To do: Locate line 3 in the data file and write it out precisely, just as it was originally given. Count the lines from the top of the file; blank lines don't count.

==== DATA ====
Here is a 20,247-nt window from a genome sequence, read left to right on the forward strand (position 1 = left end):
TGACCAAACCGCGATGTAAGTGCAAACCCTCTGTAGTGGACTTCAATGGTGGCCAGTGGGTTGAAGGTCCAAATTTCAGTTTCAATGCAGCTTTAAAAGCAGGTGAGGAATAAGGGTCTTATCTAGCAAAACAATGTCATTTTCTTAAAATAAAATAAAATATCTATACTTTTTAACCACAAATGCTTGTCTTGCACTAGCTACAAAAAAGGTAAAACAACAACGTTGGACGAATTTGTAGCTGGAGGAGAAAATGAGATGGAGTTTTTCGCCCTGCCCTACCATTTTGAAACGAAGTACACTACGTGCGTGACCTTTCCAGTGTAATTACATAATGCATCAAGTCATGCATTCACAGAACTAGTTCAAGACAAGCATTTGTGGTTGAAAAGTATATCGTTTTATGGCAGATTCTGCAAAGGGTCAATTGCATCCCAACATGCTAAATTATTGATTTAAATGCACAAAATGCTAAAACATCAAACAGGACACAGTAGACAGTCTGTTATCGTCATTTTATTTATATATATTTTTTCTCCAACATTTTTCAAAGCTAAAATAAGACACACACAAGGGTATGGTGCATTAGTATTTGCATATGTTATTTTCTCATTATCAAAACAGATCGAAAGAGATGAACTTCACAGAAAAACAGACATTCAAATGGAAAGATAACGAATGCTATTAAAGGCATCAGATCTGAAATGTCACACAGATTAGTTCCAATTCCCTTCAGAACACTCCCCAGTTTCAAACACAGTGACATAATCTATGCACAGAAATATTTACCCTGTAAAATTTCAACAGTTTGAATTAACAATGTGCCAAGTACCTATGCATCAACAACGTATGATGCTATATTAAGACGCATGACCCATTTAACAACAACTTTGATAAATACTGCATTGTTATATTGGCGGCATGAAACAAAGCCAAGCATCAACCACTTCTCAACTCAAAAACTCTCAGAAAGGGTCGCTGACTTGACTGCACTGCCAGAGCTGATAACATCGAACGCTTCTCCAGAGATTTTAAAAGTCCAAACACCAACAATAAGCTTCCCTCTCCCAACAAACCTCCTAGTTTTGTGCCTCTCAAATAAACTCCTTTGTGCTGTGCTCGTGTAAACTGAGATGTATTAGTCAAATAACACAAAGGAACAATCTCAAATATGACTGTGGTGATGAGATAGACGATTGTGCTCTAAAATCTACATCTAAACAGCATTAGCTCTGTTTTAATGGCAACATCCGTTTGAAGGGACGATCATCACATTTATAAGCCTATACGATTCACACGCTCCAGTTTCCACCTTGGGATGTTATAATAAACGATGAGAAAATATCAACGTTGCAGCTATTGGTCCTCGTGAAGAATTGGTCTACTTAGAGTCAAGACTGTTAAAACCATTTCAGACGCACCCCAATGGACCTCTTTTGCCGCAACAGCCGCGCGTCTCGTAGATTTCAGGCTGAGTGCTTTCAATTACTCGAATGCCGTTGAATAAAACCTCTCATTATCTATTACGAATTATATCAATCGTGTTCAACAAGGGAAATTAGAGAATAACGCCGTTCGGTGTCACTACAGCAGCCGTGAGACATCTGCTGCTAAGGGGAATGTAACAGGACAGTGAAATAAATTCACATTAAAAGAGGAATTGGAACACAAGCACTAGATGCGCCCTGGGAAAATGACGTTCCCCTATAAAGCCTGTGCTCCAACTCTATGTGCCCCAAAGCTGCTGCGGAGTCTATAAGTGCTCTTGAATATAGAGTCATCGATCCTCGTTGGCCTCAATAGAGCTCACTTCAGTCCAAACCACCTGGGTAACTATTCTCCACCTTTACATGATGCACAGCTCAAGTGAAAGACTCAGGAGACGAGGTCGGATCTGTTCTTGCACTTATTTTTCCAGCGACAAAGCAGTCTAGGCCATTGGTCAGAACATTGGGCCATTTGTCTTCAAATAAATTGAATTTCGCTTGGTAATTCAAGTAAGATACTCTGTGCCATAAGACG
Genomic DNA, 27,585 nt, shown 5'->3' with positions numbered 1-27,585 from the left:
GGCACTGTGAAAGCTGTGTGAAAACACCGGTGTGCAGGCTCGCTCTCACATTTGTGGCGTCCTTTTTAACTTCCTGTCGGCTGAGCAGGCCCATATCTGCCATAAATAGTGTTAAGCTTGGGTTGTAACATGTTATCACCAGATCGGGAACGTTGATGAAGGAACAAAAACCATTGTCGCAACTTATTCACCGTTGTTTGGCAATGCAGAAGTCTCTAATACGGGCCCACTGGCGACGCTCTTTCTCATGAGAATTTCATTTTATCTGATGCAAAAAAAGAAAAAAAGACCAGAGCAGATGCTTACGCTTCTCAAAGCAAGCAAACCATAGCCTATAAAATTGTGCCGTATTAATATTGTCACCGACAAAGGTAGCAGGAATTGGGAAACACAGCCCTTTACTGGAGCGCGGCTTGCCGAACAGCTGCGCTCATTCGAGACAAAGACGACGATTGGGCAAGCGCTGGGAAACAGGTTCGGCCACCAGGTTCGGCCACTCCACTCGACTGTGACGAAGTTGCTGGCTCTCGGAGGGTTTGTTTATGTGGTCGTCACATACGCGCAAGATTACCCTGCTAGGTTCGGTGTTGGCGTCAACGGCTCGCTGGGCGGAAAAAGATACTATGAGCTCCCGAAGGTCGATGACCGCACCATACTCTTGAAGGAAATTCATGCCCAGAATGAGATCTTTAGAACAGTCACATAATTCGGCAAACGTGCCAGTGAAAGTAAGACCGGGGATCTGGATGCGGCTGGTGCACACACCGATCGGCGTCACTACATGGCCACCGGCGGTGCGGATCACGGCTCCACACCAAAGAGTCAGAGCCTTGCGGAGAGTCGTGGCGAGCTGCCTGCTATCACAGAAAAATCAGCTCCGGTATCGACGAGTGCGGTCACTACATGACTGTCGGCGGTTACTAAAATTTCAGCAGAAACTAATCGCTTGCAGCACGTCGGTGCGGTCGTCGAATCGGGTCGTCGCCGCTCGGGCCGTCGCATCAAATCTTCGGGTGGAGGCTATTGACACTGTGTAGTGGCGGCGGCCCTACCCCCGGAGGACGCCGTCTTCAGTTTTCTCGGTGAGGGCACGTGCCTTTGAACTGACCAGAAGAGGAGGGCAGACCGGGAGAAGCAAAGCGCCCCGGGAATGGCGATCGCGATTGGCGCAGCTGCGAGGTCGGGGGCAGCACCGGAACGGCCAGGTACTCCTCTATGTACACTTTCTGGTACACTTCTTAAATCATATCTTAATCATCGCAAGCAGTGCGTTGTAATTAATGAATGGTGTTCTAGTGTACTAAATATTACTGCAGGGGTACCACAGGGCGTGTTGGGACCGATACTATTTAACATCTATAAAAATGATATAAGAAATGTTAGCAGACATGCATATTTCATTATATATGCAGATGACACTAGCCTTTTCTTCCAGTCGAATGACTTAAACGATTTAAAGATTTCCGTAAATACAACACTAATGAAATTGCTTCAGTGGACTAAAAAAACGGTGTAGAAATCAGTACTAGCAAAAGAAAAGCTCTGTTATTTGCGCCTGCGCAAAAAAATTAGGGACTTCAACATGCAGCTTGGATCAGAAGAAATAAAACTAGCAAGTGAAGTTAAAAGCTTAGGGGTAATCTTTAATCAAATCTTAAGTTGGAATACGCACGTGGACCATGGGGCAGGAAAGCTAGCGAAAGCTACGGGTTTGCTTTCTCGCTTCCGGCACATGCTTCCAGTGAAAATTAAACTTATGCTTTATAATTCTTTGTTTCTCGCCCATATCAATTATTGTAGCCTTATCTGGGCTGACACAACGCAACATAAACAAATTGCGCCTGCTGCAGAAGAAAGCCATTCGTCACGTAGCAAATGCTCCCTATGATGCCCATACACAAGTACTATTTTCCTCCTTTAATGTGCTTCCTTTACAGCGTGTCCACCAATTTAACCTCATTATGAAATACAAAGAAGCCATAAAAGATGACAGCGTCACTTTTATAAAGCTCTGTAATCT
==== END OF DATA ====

Genomic DNA, 27,585 nt, shown 5'->3' with positions numbered 1-27,585 from the left: